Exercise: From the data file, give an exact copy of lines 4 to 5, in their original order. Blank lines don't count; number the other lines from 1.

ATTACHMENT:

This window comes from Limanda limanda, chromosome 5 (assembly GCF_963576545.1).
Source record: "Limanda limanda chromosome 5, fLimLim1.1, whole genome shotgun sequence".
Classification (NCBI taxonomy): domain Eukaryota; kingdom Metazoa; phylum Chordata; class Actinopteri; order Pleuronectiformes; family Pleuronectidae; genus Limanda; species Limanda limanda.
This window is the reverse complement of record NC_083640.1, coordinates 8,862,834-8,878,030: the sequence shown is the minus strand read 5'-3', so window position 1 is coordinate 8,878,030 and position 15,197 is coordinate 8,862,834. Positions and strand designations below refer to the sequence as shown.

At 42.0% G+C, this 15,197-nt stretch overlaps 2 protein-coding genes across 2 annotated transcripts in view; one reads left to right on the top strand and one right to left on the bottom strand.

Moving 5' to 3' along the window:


This window is the reverse complement of record NC_083640.1, coordinates 8,862,834-8,878,030: the sequence shown is the minus strand read 5'-3', so window position 1 is coordinate 8,878,030 and position 15,197 is coordinate 8,862,834. Positions and strand designations below refer to the sequence as shown.

At 42.0% G+C, this 15,197-nt stretch overlaps 2 protein-coding genes across 2 annotated transcripts in view; one reads left to right on the top strand and one right to left on the bottom strand.